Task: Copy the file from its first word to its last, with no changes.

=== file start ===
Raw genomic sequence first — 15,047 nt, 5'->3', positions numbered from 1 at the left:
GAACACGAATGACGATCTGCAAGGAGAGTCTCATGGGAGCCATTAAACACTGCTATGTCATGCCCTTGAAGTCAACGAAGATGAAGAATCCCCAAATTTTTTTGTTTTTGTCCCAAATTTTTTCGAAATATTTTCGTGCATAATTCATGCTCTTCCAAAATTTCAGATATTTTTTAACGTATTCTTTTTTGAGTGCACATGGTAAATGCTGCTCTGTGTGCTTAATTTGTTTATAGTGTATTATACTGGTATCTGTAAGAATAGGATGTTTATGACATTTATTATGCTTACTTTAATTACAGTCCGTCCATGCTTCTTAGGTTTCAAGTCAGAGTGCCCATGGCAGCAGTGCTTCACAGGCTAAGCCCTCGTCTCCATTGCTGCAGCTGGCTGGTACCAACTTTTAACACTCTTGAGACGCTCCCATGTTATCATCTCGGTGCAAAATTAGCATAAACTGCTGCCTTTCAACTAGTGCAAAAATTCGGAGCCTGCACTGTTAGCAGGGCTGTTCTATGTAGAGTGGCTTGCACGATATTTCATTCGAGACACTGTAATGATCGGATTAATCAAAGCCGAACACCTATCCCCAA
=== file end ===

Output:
Raw genomic sequence first — 15,047 nt, 5'->3', positions numbered from 1 at the left:
GAACACGAATGACGATCTGCAAGGAGAGTCTCATGGGAGCCATTAAACACTGCTATGTCATGCCCTTGAAGTCAACGAAGATGAAGAATCCCCAAATTTTTTTGTTTTTGTCCCAAATTTTTTCGAAATATTTTCGTGCATAATTCATGCTCTTCCAAAATTTCAGATATTTTTTAACGTATTCTTTTTTGAGTGCACATGGTAAATGCTGCTCTGTGTGCTTAATTTGTTTATAGTGTATTATACTGGTATCTGTAAGAATAGGATGTTTATGACATTTATTATGCTTACTTTAATTACAGTCCGTCCATGCTTCTTAGGTTTCAAGTCAGAGTGCCCATGGCAGCAGTGCTTCACAGGCTAAGCCCTCGTCTCCATTGCTGCAGCTGGCTGGTACCAACTTTTAACACTCTTGAGACGCTCCCATGTTATCATCTCGGTGCAAAATTAGCATAAACTGCTGCCTTTCAACTAGTGCAAAAATTCGGAGCCTGCACTGTTAGCAGGGCTGTTCTATGTAGAGTGGCTTGCACGATATTTCATTCGAGACACTGTAATGATCGGATTAATCAAAGCCGAACACCTATCCCCAA